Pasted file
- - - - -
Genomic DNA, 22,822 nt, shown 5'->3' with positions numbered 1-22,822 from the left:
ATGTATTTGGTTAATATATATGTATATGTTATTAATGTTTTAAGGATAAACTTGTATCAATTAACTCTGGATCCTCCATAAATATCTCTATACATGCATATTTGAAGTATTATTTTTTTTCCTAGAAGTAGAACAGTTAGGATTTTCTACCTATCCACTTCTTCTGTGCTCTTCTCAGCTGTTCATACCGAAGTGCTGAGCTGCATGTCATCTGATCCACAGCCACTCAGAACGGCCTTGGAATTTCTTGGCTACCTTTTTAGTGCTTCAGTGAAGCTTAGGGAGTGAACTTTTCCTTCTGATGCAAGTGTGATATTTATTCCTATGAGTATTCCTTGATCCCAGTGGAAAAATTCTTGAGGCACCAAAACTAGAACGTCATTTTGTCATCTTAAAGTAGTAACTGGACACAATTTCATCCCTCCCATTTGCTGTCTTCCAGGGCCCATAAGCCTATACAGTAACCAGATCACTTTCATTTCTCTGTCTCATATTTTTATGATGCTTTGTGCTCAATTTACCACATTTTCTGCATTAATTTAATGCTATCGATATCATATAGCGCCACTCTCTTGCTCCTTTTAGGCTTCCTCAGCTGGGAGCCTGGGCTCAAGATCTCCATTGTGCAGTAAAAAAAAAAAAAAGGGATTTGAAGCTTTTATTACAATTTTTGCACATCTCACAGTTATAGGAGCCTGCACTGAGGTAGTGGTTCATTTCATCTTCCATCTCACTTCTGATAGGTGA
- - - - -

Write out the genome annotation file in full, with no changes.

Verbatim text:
Genomic DNA, 22,822 nt, shown 5'->3' with positions numbered 1-22,822 from the left:
ATGTATTTGGTTAATATATATGTATATGTTATTAATGTTTTAAGGATAAACTTGTATCAATTAACTCTGGATCCTCCATAAATATCTCTATACATGCATATTTGAAGTATTATTTTTTTTCCTAGAAGTAGAACAGTTAGGATTTTCTACCTATCCACTTCTTCTGTGCTCTTCTCAGCTGTTCATACCGAAGTGCTGAGCTGCATGTCATCTGATCCACAGCCACTCAGAACGGCCTTGGAATTTCTTGGCTACCTTTTTAGTGCTTCAGTGAAGCTTAGGGAGTGAACTTTTCCTTCTGATGCAAGTGTGATATTTATTCCTATGAGTATTCCTTGATCCCAGTGGAAAAATTCTTGAGGCACCAAAACTAGAACGTCATTTTGTCATCTTAAAGTAGTAACTGGACACAATTTCATCCCTCCCATTTGCTGTCTTCCAGGGCCCATAAGCCTATACAGTAACCAGATCACTTTCATTTCTCTGTCTCATATTTTTATGATGCTTTGTGCTCAATTTACCACATTTTCTGCATTAATTTAATGCTATCGATATCATATAGCGCCACTCTCTTGCTCCTTTTAGGCTTCCTCAGCTGGGAGCCTGGGCTCAAGATCTCCATTGTGCAGTAAAAAAAAAAAAAAGGGATTTGAAGCTTTTATTACAATTTTTGCACATCTCACAGTTATAGGAGCCTGCACTGAGGTAGTGGTTCATTTCATCTTCCATCTCACTTCTGATAGGTGA